picture of the “despicable” actions of some tabloid journalists, which
led to a breakdown in the trust between the press and the public.
Bob and Sally Dowler
The first witnesses who will appear before the inquiry panel on Monday
will be the parents of Milly Dowler, the 13 year-old murder victim.
Sherborne said Bob and Sally Dowler would set out how the “despicable”
actions of journalists at the News of the World raised their hopes that
their daughter might have still been alive.
They are expected to describe the “euphoria” they felt when, after days
of trying, they finally got through to their missing daughter’s
voicemail and realised some of her messages had been deleted.
For a brief period they believed Milly, who disappeared in March 2002,
was still alive.
But the messages had been deleted by Glenn Mulcaire, a private detective
working for the News of the World. “Perhaps there are no words which can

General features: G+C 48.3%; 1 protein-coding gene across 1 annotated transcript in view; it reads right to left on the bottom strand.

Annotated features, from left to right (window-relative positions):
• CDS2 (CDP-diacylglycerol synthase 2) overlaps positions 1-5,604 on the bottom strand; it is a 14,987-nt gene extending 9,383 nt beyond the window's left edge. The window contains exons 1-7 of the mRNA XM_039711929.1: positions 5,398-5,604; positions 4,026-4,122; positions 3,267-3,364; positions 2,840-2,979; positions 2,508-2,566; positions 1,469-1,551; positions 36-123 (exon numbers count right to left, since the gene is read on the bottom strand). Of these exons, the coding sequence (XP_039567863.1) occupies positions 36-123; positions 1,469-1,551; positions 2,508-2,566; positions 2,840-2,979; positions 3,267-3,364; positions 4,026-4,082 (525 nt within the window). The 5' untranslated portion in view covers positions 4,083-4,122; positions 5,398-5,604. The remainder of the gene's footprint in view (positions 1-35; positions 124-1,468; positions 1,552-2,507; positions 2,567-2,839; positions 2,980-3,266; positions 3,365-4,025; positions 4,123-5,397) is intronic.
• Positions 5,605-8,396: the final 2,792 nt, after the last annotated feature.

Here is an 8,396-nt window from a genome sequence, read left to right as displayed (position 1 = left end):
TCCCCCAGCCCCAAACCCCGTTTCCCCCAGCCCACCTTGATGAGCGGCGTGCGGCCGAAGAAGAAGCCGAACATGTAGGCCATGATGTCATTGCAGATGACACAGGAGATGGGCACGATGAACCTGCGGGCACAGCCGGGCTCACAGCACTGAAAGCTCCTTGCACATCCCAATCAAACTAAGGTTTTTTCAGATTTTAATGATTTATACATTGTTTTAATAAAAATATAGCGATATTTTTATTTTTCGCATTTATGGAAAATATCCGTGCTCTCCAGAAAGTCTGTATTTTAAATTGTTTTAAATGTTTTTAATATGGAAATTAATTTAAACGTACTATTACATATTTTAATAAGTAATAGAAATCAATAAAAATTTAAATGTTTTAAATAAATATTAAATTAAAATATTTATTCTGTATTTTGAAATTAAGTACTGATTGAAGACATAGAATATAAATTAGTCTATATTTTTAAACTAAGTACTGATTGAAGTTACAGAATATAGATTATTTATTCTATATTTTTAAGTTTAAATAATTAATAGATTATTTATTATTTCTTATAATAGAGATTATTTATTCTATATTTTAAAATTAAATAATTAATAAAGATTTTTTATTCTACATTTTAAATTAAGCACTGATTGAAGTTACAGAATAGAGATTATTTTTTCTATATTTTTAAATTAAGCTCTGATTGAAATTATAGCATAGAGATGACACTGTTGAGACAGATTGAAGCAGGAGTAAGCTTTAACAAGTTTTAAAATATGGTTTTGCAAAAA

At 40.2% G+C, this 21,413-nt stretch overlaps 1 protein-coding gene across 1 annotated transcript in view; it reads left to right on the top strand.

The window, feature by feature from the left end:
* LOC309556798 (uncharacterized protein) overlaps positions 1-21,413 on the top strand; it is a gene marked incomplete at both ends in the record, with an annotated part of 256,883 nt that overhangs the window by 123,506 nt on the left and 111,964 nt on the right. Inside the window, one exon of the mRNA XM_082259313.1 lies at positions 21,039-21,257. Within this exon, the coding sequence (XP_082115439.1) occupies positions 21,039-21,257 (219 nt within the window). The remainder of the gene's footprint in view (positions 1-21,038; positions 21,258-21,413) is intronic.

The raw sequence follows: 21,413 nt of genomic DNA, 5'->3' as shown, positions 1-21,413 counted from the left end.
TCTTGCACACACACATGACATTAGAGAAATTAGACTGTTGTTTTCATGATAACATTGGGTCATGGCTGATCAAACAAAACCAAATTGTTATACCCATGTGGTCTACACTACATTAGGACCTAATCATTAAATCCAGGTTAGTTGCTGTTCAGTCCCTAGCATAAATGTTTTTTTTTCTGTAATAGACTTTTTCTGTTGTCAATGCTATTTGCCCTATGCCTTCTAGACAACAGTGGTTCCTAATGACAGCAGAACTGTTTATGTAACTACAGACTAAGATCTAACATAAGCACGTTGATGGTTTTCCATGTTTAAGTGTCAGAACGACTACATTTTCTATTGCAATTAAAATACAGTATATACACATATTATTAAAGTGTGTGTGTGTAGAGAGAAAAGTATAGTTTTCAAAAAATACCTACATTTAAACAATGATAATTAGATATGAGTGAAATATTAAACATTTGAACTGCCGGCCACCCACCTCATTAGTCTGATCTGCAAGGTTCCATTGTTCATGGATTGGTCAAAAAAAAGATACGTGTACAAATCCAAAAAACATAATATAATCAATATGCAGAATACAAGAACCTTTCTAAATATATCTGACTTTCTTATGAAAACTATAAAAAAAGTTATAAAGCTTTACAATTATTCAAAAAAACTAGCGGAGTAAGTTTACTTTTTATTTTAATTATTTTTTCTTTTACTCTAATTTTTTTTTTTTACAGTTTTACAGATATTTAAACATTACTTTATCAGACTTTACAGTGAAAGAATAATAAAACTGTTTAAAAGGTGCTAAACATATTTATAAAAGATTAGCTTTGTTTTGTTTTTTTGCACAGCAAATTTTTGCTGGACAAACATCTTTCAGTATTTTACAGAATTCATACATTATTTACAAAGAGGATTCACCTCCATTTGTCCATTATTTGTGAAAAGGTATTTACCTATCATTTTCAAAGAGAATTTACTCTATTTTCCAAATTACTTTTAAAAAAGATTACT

adequately describe how despicable this act was, but the Dowler story is
just one of those you will hear,” said Mr Sherborne.
The parents were also subjected to “appalling intrusion” into their
grief when they were photographed attempting to trace Milly’s final
“It was a very private moment, something the couple had decided to do
between themselves to try to come to terms with their teenage daughter’s
disappearance,” said Mr Sherborne.
“But their moment of grief was obviously a photo opportunity too good to
resist. Somehow the press found out that they were undertaking that walk
on that particular day and that particular time.
“First stolen voicemail messages. Why not then steal these precious